So the garlics was harvested.
We planted a mixed green manure crop. Buckwheat was the most successful given the time of year and the bees were very happy.
After a 9 weeks we knocked it down, covered it in comfrey and then covered it. We will plant straight through this in a few weeks time for Garlic Crop Mark II.
Wooden raised paths out.
Earth levelled and fluffed.
Cover crop seeds sewn. (We have left over winter cover crop and we mixed it with buckwheat.)
Black cover for 2 days. (Hopefully to decrease loss to birds and the heat seems to have encouraged sprouting.)
Cover off. Which is shown above.
I’ve made a bigger trench for the irrigation pipes. I’ll cover this with a generous amount of wood chips.
Wood chips seem to be the easiest and most economical path solution.
The chips are available from stockpiles in the sports ground across the road. All my trees that get close to the powerlines are chipped by the power line people and they dump it in the reserve even though I ask them to dump it in my property.
The whole organisational of the Plot will be set of a new grid defined by the irrigation points.
More on that later.
Plots 1-12 ABCDEF (but mostly A) had a soaking with some stinky weed tea.
The chickens are nearly finished on this big plot. It will come around for planting after the 21-24 BCDEF plots I prepared today.
21-24 BCDEF was prepared for planting today.
This was a green mulch plot which had a small covering of mushroom mulch thrown over it when we cast the seeds.
The green mulch started to flower and I was covered with black pool liner and left.
There were at least two mouse type thing sightings.
The cover was pulled. About 1 cubic metre of mushroom mulch was added. The entire plot was lightly turned with a mattock. Then I dug it into rows oriented north south.
The north south orientation shall hopefully decrease the amount of traffic that has been crossing the “Perennial Row” (1-32 A).
I’ve left a lot of the knocked over green mulch stalks and fibres in the soil. I hope we can plant through this. I’ve also tried a different method with the “walkways”. I’ve filled the trenches with mixed leaf/branch mulch. It’s a ‘waste’ product of the electrical line clearance that happened here a few weeks ago. I’m a little concerned about the fungi in the mulch. The planks are from my lovely neighbours Sofie and Richard. They were lying out behind a shed & they let me have them.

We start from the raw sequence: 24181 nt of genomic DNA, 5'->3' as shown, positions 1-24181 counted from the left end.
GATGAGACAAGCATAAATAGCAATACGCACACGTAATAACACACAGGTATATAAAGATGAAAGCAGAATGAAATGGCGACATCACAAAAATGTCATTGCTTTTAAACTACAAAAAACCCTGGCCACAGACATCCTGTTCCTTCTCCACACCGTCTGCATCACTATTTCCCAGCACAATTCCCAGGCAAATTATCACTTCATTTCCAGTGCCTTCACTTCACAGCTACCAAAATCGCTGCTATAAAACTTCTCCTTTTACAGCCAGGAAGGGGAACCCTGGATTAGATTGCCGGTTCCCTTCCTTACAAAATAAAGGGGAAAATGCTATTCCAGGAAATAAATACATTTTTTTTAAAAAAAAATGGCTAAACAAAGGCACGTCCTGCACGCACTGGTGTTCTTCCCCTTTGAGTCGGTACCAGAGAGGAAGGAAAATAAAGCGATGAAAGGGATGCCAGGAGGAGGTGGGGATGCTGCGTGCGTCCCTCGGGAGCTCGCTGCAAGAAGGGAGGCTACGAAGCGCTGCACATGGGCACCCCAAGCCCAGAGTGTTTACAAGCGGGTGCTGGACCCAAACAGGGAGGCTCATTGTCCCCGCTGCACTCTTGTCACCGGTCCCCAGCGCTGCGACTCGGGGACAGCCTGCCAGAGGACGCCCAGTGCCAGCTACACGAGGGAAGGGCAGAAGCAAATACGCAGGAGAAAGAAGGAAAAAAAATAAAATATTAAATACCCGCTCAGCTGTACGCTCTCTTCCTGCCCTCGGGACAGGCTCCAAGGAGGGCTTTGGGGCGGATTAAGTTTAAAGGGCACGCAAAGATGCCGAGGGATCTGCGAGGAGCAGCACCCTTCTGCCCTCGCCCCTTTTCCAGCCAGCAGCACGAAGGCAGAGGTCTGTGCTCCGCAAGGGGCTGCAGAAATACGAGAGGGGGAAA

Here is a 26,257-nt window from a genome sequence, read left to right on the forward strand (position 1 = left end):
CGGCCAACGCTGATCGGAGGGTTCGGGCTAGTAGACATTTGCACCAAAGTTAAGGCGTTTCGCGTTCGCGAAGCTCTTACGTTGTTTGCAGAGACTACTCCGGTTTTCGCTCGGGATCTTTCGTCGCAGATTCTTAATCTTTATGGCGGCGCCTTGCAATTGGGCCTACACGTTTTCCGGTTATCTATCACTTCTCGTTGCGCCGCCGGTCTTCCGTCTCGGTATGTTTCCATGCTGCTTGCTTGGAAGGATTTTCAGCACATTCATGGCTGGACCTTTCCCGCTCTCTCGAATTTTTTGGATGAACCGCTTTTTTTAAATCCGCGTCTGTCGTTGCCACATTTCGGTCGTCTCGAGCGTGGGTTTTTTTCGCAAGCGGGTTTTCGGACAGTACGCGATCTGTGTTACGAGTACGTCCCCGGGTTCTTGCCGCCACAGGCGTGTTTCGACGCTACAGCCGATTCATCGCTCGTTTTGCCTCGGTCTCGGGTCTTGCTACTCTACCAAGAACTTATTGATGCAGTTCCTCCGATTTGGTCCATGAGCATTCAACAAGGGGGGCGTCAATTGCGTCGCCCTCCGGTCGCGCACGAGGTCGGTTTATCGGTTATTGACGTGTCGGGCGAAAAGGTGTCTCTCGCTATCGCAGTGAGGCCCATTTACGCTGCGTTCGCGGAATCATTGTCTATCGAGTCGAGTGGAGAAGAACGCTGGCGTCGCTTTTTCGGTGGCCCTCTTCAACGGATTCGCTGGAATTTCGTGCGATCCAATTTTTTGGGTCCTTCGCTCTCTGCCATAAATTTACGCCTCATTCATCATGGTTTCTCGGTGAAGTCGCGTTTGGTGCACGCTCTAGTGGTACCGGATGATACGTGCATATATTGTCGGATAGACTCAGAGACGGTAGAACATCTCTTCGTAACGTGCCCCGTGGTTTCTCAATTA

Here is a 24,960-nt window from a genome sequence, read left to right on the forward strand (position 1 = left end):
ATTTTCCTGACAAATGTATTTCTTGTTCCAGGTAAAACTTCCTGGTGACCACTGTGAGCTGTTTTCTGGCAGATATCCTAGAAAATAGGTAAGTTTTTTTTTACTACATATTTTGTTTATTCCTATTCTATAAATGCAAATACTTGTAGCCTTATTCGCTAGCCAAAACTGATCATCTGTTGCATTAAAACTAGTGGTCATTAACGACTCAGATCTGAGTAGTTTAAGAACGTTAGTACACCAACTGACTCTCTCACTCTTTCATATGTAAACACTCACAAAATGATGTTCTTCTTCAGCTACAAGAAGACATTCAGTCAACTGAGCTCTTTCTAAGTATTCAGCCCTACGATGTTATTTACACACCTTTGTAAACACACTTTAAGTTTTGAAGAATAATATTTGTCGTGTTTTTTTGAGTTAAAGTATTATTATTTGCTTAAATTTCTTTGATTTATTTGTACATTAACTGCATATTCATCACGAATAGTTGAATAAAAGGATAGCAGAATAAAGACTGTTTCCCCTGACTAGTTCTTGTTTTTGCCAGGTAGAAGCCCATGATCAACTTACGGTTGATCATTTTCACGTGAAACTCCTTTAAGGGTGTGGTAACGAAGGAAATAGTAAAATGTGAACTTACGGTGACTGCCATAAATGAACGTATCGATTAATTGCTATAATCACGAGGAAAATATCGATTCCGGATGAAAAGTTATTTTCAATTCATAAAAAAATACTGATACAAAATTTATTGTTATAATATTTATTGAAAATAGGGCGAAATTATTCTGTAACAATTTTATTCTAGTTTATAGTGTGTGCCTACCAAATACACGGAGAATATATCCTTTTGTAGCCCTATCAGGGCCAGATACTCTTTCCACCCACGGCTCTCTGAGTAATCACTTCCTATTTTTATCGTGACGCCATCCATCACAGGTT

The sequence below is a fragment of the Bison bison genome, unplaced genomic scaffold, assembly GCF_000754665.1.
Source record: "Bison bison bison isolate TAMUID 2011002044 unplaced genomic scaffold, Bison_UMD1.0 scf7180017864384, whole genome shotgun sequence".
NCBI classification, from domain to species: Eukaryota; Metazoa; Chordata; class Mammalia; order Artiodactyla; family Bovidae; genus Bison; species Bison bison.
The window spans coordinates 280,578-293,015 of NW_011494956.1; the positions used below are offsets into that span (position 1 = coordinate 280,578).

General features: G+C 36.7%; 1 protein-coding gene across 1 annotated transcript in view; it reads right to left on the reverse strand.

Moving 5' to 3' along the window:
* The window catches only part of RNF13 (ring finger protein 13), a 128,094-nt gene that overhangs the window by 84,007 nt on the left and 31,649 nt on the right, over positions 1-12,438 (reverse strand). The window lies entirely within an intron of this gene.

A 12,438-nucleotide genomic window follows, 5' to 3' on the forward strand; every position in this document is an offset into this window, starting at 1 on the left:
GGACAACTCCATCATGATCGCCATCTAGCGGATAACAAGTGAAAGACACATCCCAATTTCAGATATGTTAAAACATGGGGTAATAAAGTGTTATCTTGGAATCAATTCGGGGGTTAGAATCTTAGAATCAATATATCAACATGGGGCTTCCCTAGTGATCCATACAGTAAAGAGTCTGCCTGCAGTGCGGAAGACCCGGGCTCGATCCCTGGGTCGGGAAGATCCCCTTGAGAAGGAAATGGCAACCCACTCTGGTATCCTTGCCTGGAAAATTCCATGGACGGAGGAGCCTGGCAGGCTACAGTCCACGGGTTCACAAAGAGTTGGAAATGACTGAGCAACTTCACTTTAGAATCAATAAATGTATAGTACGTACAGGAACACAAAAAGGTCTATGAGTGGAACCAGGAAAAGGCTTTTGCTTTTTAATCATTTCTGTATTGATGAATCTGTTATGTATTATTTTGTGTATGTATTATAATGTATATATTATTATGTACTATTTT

Green Mulch half knocked down by Chickens in Chicken Tractor.
Let’s start with a pretty picture.
Here’s our first Chromatogram.
It’s from under the Paddock.
At 31D on the grid.
And what does it mean; well according to some of the worlds best you are pretty good at assessing these after 7000, so, 6996 to go!
But we have reasonable structure, reasonable mineral content, reasonable organic content and ok enzyme content.
I say reasonable but they are all below where we are aiming. The big thing we are missing is biological activity in the soil.
More analysis later and more explanation of what we hope to do to address that.
We had a great day today preparing and sharing a bit of Preparation 500. That was the exciting part of today but it made sense to start with the Chromatogram and then explain where we went from there.
News over load here at the Ample Suffiency Paddock.
I don’t know where to start.
We have Preparation 500.
We have chromatography.
We have Chicken migration.
We have homemade biofertiliser.
I need a rest already!
It’s finally winter and we can once again safely light a fire.
I keep fires to a minimum but some stuff will almost never break down. So I’ve been sorting and resorting the huge piles of earth and sticks and stumps. These all came from the clearance of the weed trees, the management of windfall trees, the building of the dam wall. Etc etc
My plan is to try to have a fire almost every Friday through the winter. Me being me I am double or treble dipping! First; we clean and tidy. Second; we make the site safer if we do get a fire through. Third; we make ash which will fed to the trees and plants. Fourth; We cook Friday’s dinner in the fire. Fifth; this can be nicely social at the end of the day and on our first fire of the winter we had a wee party with 6 adults and six kids.
Worked great. Probably another 10 fires over the winter. We are only allowed to burn on Friday or Saturday by the council. And we have to call the fire authorities and register the burn too. Nothing is simple.
In order to add nutrient to our soil we also sourced some spent mushroom compost.
This was locally sourced, in fact it was sourced from the nearest possible supplier. I like to support local people and businesses and also to waste less resources on cartage. However I have a doubt about this “organic” mushroom compost, I am suspicious about whether or not there is residual pesticide Etc
In general Mushroom compost is a good source of most nutrients but low on nitrogen. It also has a tendency to be alkaline which can be a bother for certain plants. Our supplier didn’t really seem to know what pH was. We haven’t tested it. We’re going with it for now.
Our plan will be to focus on our own compost production, chickens and green mulch etc.
For now this humus rich black stuff arrived with a heavy smell and a lot of steam. Mmmmmm. Activity.